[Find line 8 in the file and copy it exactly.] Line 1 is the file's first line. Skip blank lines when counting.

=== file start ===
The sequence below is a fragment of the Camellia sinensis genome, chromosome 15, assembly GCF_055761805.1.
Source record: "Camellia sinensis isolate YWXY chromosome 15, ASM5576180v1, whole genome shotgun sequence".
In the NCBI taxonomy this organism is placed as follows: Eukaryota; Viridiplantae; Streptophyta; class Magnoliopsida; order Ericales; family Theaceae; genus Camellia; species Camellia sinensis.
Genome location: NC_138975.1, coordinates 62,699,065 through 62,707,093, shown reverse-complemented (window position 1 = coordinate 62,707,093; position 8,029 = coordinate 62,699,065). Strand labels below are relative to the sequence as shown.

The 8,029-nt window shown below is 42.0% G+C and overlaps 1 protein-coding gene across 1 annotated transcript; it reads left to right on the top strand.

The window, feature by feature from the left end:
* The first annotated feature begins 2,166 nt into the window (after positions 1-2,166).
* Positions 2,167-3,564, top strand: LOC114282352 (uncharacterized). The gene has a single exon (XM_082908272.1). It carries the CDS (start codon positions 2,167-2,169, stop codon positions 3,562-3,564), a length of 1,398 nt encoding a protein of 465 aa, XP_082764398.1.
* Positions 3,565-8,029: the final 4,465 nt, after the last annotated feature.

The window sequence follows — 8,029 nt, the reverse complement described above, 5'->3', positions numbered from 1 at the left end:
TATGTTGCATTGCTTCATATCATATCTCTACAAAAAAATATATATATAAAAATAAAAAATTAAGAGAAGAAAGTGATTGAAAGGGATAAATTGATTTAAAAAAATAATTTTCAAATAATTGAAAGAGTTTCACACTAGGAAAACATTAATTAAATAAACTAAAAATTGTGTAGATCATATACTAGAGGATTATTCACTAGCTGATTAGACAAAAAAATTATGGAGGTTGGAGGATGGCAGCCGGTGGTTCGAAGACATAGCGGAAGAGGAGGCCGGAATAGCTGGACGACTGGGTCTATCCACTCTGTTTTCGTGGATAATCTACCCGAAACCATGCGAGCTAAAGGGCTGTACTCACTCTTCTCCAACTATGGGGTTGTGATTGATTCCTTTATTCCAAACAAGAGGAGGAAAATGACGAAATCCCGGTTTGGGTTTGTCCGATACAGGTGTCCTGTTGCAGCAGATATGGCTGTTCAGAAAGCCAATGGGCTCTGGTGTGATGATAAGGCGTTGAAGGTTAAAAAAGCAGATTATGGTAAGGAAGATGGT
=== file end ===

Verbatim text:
* Positions 2,167-3,564, top strand: LOC114282352 (uncharacterized). The gene has a single exon (XM_082908272.1). It carries the CDS (start codon positions 2,167-2,169, stop codon positions 3,562-3,564), a length of 1,398 nt encoding a protein of 465 aa, XP_082764398.1.